The Language Feed - February 20, 2006 (fwd)
Harold F. Schiffman
haroldfs at ccat.sas.upenn.edu
Mon Feb 20 21:20:47 UTC 2006
The Language Feed
February 20, 2006
This issue and archives can be read on the web at
A good initiative, in any language
Newsday, February 13
A new public diplomacy strategy unveiled by the Bush administration last
month puts America's two- and four-year colleges and universities at the
front lines of the government's efforts to "win hearts and minds" in the
Mideast. Spreading messages of tolerance, equality, friendship and
opportunity to counterparts abroad is a welcome challenge - one to which
our nation's institutions of higher learning are ideally suited.
San Mateo Medical Center aims to lower language barriers
San Mateo Business Journal, February 10
San Mateo Medical Center will become the first public hospital in
Silicon Valley this month to bring medical interpreters to its hospital
and clinics through a novel use of Internet-based technology as it tries
to lower language barriers between its staff and patients.
DOI Commends Founding Of Samoan Language University
Pacific Magazine, February 14
The U.S. Department of Interior (DOI) has commended the founding of the
first Samoan language university, AMOSA o Savavau Tutuila ma Manu’a,
which officially opened in American Samoa last month.
New cultures, challenges: It's a polyglot world
The Seattle Times, February 19
Soon after he arrived at the upscale Wegmans Food Markets store in
Dulles, Va., last year, executive chef Llewellyn Correia discovered that
many of the 120 employees he supervised had not been attending the
company's mandatory safety and sanitation classes. The reason? "The
courses were in English, and many of my employees don't speak English,"
Confessions of an ex-ESL Teacher
American Chronicle, February 17
I was once an ESL teacher—for one day. That's right, I taught English as
a Second Language for exactly one day. The story behind this is not as
strange as it may appear. It started when my wife, who was teaching a
class too large and too mixed with different levels of students, asked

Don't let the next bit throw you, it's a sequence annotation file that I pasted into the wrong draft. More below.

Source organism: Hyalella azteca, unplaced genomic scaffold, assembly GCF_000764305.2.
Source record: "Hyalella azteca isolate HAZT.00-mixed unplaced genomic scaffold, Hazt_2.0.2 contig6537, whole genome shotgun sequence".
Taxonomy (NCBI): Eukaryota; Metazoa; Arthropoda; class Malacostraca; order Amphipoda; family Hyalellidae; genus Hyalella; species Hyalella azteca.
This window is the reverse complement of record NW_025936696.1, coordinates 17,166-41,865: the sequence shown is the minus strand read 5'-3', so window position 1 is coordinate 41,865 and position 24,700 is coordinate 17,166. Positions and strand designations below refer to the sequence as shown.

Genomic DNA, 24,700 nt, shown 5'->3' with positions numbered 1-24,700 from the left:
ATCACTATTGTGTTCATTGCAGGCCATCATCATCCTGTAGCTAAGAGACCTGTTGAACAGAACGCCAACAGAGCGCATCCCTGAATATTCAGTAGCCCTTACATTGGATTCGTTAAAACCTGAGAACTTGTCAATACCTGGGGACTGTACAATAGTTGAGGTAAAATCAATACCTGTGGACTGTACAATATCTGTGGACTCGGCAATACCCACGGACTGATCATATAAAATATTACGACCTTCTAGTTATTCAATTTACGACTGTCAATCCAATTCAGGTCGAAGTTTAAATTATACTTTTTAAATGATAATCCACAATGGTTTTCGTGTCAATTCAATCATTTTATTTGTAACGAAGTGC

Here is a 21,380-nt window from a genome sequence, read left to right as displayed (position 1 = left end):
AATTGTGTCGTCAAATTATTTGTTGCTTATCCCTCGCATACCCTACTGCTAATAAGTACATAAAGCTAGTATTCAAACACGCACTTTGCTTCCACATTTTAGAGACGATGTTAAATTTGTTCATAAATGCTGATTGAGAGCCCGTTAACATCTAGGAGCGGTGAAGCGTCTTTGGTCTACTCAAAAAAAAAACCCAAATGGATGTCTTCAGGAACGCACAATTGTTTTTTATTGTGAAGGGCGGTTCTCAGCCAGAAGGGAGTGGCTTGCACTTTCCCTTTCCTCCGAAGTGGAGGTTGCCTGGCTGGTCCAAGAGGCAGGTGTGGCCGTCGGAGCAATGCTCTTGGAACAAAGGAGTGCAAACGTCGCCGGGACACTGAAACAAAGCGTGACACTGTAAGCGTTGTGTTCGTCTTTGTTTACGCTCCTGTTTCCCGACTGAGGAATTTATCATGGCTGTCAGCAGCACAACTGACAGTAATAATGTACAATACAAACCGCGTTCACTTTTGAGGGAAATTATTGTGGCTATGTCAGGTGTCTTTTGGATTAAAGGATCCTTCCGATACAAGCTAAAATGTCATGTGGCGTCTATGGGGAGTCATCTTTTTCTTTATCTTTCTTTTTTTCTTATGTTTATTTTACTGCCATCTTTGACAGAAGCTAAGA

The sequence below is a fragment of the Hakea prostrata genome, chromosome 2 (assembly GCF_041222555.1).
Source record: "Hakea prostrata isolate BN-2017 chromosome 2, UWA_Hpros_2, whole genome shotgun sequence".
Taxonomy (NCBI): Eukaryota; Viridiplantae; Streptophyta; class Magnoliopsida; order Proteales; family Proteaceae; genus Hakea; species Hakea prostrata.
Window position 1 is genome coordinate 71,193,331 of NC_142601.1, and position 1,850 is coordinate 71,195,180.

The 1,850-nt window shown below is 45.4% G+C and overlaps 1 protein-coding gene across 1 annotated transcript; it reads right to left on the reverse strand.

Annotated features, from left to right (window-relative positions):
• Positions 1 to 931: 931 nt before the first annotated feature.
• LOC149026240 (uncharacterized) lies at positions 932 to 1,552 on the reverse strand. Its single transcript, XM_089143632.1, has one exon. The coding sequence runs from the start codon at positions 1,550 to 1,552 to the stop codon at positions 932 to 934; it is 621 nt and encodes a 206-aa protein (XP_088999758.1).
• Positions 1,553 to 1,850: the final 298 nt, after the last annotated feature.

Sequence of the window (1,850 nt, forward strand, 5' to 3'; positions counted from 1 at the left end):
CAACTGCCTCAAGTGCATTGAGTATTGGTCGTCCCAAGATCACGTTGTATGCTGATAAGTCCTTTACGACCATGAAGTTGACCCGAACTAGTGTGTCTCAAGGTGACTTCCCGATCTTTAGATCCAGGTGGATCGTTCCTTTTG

me to get involved. So, I did. What I discovered taught me two things.
One is that my wife is a braver man than I am and two, that teaching ESL
in the country of Mexico is a nightmare.
Interest in speaking Chinese on the rise
Muncie Star Press, February 19
The hottest new export out of China these days? Its language.
Nationwide, experts say there’s been an unprecedented increase in the
number of students studying Chinese at the college level.
Towards a bilingual nation
The Age, February 20
Michael Clyne, a passionate advocate for bilingualism, practises what he
preaches. He grew up in a family that spoke English and German at home.
As a father, he spoke (and still speaks) only German to his now adult
daughter; her mother spoke to her in English.
Children Driven to Learn English
Korea Times, February 19
Koreans ranging from children to adults have been preoccupied with
English while attending schools or searching for a good job after
graduation. Amid such a frenzy, an increasing number of Korean children
are trying hard to earn a good score on English proficiency tests.
Sanskrit Language Loses Favor in Nepal
Ohmynews International, February 20
Is not it surprising to hear that the name of the German airline
is derived from a Sanskrit word? Of course it is. The word "Lufthansa"
means "The Flying Swan" in Sanskrit, an ancient language spoken in Nepal
and other parts of South Asia.
Brazilian Language: a Sea of Metaphors
Brazilmax.com, February 19
Every culture and every language lives not only through its concrete
vocabulary, but most vividly through its stock of poetic imagery and
metaphor. (The most compelling imagining of this may have been that
episode of Star Trek: The Next Generation, where Captain Picard was
literally unable to communicate with an alien until he began to inhabit
the other’s references to literature and myth.)
Future uncertain for Internet English test
The Minnesota Daily, February 20
Years ago, English language proficiency exams were taken with a standard
No. 2 pencil and paper. In the technology age, it is no surprise that
the testing has been upgraded to computers and the Internet. However,
simpler might be better in the end. Beginning in February, there are
more locations throughout the world that provide the Test of English as
a Foreign Language where Internet-based testing is available.
Lee language specialist will do national training
The News-Press, February 20
Felicita Sanyet shares her advice on teaching new immigrants and other
limited English-speaking students with Lee County teachers, aides and
administrators. Now, she'll offer her wisdom to teachers from across the
country. Sanyet, 45, was one of 75 educators selected for the
Teacher-to-Teacher Training Corps, a U.S. Department of Education
program that invites teachers to share their experiences with their peers.
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